I could never be a mother. I skipped the bishop’s interview for BYU and went elsewhere- a small school where I could disappear into the background to go through vaginal construction treatments. But I did not disappear. Not to everyone, at least. The best guy ever noticed me. And when I tried to scare him away with my lack of female organs, he would not budge. Instead, because his brother was married to a woman from China, he said, “We should adopt from China, to match the rest of the family.”
We did not end up adopting from China, but we did end up adopting two of the most perfect, beautiful girls I have ever met. It was the most blissful and terrifying moment when we heard our attorney congratulate us on the adoption. Being not quite perfectly female always made me feel like maybe God would let me adopt boys. I was not good enough to be a girl, much less be a mother, so… if I were to parent, well, it would be boys, right? Or an intersex child. I could parent like a Rockstar with anyone but girls, I was sure.
Instead, God brought me girls. I was more surprised than anyone, but I didn’t say anything. Because early in the process of adoption, I began to fret. Though it was years away, the idea of trying to teach my (Possibly? Hopefully?) daughters how to use a pad terrified me. Or how to use a tampon. Or what having a period felt like. Or … you know. Girl stuff like that. ‘Cause I had NO CLUE.
And my daughters were left- handed.
Did I really want to out-source this whole motherhood thing every time something about my daughters was different to me? Wow. That would be way more than just left-handedness. Even way more than MRKH. Much more.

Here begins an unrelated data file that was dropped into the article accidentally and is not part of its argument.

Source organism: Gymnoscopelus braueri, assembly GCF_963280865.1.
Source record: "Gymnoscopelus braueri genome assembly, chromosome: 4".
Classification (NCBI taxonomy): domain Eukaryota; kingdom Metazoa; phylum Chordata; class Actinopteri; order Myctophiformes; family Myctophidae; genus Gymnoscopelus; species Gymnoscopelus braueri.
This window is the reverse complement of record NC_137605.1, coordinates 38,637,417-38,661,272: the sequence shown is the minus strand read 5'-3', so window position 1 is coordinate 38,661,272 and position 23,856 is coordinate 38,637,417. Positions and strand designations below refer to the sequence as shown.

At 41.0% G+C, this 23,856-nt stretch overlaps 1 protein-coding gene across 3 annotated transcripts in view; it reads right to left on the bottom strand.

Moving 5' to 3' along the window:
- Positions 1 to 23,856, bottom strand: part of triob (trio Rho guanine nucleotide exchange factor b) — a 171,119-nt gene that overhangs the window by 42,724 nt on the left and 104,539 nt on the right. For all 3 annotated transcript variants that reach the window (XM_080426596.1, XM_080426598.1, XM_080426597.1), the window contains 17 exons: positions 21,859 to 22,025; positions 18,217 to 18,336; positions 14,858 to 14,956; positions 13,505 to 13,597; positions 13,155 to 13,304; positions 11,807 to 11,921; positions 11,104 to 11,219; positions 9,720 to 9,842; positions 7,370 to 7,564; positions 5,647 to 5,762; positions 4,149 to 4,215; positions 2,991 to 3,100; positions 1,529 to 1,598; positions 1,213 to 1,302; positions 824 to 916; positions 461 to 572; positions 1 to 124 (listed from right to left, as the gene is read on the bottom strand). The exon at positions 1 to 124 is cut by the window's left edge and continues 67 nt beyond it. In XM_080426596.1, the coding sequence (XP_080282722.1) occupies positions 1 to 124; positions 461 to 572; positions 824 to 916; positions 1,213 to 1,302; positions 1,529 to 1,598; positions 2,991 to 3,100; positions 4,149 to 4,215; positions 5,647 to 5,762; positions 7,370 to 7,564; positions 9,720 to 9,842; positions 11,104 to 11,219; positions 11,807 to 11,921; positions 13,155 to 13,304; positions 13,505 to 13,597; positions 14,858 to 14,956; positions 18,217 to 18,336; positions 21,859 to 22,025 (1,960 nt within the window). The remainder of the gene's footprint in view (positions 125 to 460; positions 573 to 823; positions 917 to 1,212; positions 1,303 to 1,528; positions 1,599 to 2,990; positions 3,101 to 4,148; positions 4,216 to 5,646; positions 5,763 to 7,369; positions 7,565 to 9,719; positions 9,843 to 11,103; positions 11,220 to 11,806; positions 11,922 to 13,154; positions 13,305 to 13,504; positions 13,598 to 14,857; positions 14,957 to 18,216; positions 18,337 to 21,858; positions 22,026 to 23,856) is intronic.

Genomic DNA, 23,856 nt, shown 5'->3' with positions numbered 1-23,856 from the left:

No. I did not want to outsource motherhood. Motherhood was hard-earned for me, and I loved my daughters with my whole soul. So I began to Google. There are a lot of handy “how left-handedly tie shoes” videos there! And I bought a children’s book about tying shoes that focused on the laces, rather than which hands did what. I even began to teach myself how to tie my shoes opposite to the way I had been tying them for decades.
In the end, I ended up asking my daughters to mirror me tying my shoes. Which they did, and in turn, they learned to tie their shoes. It was not the easiest thing to do; we had to practice for a few weeks to get it right. But it was fun! And now they tie their shoes. Soon we’ll be in tampon territory. But I am their mother, and it is my gift to be able to teach them about this next step. This next step is going to be fun, too. They are going to have a life that is very different, and way better than mine. And it won’t be just because of the tampons. It is because I get to be their mother. And I am good at that.